The U.S. cannot open its borders to everyone, nor can it block immigrants based on their religion or national origin. To prohibit Muslims or Mexicans from entering the U.S. violates the most fundamental concepts of liberty and justice for all; but it is reasonable to have quotas and to restrict entry to anyone who may have ties to terrorist organizations.
Liberty and justice are meaningless without human rights to define them. The First Amendment to the Constitution provides for the freedoms of religion, press and assembly in the U.S., and overseas the International Covenant of Civil and Political Rights (ICCPR) makes those fundamental human rights international law. Human rights are essential to providing liberty and justice and can counter religious violence in Islamic nations; but promoting human rights has not been a priority of U.S. foreign policy or its military operations.
Politics in any pluralistic democracy are by nature messy—and the U.S. is no exception. Liberty and justice for all requires political competition to ensure the free flow of ideas and holding those in power accountable. With the demise of the GOP, the two-party system cannot function. There is a need for multiple political parties, so that if one party loses its legitimacy, as has the Republican Party, there will be other parties to hold those in power accountable.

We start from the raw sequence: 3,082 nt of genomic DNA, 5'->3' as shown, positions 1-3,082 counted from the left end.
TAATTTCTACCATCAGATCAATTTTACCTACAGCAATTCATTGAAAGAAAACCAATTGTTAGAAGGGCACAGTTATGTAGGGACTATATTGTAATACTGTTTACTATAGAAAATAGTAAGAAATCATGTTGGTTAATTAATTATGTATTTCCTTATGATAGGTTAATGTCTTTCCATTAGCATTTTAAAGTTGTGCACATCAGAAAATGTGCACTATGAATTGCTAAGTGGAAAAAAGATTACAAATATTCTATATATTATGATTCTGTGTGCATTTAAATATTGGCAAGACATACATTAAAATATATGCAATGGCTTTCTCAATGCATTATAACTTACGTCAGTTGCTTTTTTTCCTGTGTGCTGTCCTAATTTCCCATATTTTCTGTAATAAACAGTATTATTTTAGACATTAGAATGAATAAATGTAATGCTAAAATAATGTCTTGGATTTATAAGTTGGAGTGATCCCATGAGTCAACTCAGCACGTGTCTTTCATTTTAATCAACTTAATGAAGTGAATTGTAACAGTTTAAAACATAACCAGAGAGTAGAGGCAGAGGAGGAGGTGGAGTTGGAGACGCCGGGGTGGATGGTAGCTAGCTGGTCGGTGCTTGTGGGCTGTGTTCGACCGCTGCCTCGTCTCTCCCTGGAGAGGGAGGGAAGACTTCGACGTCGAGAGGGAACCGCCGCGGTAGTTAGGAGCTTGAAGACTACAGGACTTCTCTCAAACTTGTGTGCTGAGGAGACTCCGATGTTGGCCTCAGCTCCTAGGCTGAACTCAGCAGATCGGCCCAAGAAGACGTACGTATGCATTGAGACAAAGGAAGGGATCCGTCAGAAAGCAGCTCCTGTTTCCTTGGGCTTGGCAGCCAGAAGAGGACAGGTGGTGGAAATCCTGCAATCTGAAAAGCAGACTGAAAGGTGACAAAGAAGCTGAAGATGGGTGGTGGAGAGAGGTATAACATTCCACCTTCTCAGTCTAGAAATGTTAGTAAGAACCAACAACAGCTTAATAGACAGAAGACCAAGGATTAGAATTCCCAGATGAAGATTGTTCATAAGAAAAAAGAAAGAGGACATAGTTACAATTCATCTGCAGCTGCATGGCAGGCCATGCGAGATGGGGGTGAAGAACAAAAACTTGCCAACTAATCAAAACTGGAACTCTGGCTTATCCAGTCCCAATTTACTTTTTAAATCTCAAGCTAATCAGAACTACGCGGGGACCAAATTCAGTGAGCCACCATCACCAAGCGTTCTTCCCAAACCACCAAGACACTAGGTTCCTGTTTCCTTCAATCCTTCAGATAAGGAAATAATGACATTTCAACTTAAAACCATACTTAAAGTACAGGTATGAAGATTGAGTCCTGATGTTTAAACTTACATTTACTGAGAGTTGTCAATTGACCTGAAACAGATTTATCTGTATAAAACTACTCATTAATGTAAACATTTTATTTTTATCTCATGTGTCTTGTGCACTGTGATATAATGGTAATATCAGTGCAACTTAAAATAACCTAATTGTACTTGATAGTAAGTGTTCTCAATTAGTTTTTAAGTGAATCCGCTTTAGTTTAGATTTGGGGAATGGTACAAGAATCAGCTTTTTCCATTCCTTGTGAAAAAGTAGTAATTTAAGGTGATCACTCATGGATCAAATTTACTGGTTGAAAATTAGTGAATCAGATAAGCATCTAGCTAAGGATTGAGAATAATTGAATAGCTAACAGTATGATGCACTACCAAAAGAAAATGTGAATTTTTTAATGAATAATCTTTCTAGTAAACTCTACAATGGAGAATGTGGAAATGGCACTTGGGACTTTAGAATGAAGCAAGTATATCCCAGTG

The American Party of S.C. is a political party that emphasizes inclusion rather than exclusion and seeks to reconcile political differences rather than exploit them. It recognizes the need to balance individual rights with providing for the common good, and promotes liberty and justice for all. With the moral corruption of the Republican Party by Donald Trump, voters should now give serious consideration to third-party candidates like those of the American Party.
Notes and related blogs:
On the hateful tirade of a fundamentalist Baptist pastor that the real tragedy in Orlando was that more homosexuals were not killed, see https://www.washingtonpost.com/news/acts-of-faith/wp/2016/06/14/pastor-refuses-to-mourn-orlando-victims-the-tragedy-is-that-more-of-them-didnt-die/?wpisrc=nl_evening&wpmm=1.
Michael Gerson has commented on the demise of the Republican Party as the party of liberty and justice for all now that Donald Trump is the presumptive nominee of the party for president. “Without a passion for universal dignity and worth—the commitment to a common good in which the powerless are valued—politics is a spoils system for the winners. It degenerates into a way of one group to gain advantage over another. [With Trump’s presumptive nomination for president] Many Republicans, I suspect will sicken of defending this shabby enterprise….” See https://www.washingtonpost.com/opinions/the-party-of-lincoln-is-dying/2016/06/09/e669380a-2e6b-11e6-9de3-6e6e7a14000c_story.html?wpisrc=nl_opinions&wpmm=1. On Gerson’s commentary on the divisive aftermath of the Orlando massacre, divided we mourn, see https://www.washingtonpost.com/opinions/divided-we-mourn/2016/06/13/19253be4-31a6-11e6-95c0-2a6873031302_story.html?wpisrc=nl_headlines&wpmm=1.